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Linguistic Diversity and Social Justice

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Language Evolution: The Windows Approach

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Language Evolution: The Windows Approach addresses the question: "How can we unravel the evolution of language, given that there is no direct evidence about it?"


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Academic Paper


Title: English in China's universities today
Author: Werner Botha
Email: click here TO access email
Institution: Nanyang Technological University
Linguistic Field: Applied Linguistics; Sociolinguistics
Subject Language: English
Abstract: According to Bolton (2013), Chinese university students are invariably multilingual, not only acquiring English at school, but increasingly outside of their formal curricula, through the Internet, music, computer games, movies, and television series. Indeed, many of these students are also highly mobile, and in most cases migrate throughout Greater China (and abroad) in order to pursue higher education degrees. Bolton (2012, 2013) also points out that current theorizing about English in Greater China needs to take into account what he calls ‘the language worlds’ of these young people, especially with regard to how they use various languages in various aspects of their lives, increasingly sampling different ‘worlds’, both ‘physical’ as well as ‘imaginary’ (see also Blommaert, 2010). Studies of migration and mobility within Greater China – particularly with regard to how this relates to the use of English in the context of local languages and language varieties – have received very little attention. This paper aims to fill this gap by providing a sociolinguistic account of the contemporary use of English in China's higher education, by specifically reporting on a recent large-scale sociolinguistic study that was carried out in Macau and Guangzhou, in southern China. The study reported on in this paper captures the increasing use of English as a medium (or additional medium) of instruction in two universities at these locations. The study also reveals how English is used in the personal lives of ordinary Chinese students.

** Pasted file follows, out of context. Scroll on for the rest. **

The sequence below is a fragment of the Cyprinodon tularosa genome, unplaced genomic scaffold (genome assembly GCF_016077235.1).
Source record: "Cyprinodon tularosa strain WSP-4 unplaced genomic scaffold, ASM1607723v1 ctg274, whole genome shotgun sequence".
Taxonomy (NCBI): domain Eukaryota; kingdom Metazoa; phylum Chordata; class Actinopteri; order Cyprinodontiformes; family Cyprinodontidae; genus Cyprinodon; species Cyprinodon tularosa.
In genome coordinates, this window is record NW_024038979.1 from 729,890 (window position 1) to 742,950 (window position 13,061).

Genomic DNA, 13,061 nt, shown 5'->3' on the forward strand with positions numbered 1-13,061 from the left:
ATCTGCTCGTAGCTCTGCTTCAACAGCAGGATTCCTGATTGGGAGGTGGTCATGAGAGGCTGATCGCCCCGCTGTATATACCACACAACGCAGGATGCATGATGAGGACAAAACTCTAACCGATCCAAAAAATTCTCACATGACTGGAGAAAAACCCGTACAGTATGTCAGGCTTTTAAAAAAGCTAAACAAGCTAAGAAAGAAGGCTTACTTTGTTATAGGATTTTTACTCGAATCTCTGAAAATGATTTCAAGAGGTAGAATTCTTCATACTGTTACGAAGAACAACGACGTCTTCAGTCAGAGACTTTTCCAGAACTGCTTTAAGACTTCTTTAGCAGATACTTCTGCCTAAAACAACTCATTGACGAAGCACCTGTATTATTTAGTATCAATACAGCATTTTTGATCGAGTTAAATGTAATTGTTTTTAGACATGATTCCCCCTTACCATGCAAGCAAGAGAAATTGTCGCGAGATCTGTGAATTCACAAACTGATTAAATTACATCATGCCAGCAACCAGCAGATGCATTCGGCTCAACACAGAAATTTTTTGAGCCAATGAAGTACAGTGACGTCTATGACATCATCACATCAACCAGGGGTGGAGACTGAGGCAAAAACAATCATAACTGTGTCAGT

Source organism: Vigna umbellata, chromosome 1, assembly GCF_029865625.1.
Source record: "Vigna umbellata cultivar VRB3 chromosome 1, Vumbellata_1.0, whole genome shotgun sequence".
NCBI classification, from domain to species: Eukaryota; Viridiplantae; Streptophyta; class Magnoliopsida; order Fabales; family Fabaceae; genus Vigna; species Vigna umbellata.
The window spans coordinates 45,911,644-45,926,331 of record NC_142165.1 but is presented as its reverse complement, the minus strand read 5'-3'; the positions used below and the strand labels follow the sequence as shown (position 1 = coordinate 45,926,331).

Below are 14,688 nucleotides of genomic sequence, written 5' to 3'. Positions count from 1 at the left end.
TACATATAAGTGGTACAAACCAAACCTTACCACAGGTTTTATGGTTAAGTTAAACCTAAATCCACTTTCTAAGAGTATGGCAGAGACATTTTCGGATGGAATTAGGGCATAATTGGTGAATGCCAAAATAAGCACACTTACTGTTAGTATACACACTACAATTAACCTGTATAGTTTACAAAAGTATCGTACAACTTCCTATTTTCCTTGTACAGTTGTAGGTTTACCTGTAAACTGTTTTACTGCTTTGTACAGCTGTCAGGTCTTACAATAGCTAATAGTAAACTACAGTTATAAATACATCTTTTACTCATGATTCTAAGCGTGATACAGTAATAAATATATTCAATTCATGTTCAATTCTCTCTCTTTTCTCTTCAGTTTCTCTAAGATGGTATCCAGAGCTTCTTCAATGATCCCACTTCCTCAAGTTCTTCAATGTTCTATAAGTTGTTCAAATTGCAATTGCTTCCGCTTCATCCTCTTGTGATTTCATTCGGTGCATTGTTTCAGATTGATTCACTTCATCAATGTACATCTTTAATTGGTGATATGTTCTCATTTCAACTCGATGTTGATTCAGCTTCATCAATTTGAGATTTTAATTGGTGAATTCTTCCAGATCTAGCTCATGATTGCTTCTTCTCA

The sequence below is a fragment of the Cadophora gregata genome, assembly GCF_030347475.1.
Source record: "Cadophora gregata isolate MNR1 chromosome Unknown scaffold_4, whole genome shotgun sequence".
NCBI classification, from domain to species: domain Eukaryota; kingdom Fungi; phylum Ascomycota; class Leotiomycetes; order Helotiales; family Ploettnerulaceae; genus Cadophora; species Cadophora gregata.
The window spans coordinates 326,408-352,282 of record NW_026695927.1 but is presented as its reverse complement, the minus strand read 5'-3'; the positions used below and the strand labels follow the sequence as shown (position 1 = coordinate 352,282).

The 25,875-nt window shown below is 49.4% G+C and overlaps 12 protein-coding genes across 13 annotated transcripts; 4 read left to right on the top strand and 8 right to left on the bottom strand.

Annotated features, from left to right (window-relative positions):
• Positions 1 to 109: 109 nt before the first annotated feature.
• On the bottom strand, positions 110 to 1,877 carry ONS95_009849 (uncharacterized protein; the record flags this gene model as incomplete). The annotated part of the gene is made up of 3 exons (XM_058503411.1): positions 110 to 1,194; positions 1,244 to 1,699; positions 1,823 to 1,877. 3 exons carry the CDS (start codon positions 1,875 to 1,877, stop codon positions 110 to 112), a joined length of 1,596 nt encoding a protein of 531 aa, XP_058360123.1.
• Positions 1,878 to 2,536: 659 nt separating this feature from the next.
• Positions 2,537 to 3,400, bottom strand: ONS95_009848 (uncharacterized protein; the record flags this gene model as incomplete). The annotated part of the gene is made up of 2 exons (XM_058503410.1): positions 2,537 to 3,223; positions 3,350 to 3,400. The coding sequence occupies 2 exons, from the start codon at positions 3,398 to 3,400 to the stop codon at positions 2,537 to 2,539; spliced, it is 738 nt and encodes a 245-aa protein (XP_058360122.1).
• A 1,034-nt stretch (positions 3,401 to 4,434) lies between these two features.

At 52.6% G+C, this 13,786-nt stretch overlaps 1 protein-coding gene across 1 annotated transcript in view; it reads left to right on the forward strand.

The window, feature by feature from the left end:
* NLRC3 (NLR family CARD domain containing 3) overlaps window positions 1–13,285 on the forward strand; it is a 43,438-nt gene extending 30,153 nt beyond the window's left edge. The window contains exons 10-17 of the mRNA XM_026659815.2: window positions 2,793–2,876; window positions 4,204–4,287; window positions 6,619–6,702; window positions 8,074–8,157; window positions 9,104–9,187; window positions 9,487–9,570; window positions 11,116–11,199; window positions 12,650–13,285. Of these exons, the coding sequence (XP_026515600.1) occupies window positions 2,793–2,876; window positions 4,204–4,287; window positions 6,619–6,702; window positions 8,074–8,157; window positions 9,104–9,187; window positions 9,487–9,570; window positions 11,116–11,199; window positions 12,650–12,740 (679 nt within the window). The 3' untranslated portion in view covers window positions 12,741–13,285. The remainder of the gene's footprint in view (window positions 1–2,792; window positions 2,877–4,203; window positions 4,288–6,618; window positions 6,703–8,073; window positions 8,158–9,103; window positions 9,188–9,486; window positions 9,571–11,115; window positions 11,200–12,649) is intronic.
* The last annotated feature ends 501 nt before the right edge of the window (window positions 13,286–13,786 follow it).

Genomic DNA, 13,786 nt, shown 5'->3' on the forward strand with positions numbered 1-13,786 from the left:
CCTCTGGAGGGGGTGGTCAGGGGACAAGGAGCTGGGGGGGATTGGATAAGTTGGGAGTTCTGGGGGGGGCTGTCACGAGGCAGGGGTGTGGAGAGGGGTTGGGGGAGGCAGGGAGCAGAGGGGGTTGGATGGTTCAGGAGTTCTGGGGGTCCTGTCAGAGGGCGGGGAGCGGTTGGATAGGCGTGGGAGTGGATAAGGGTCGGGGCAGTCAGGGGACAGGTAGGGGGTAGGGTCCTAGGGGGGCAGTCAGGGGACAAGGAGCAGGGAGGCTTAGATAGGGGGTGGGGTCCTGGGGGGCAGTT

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This article appears IN English Today Vol. 30, Issue 1, which you can READ on Cambridge's site or on LINGUIST .



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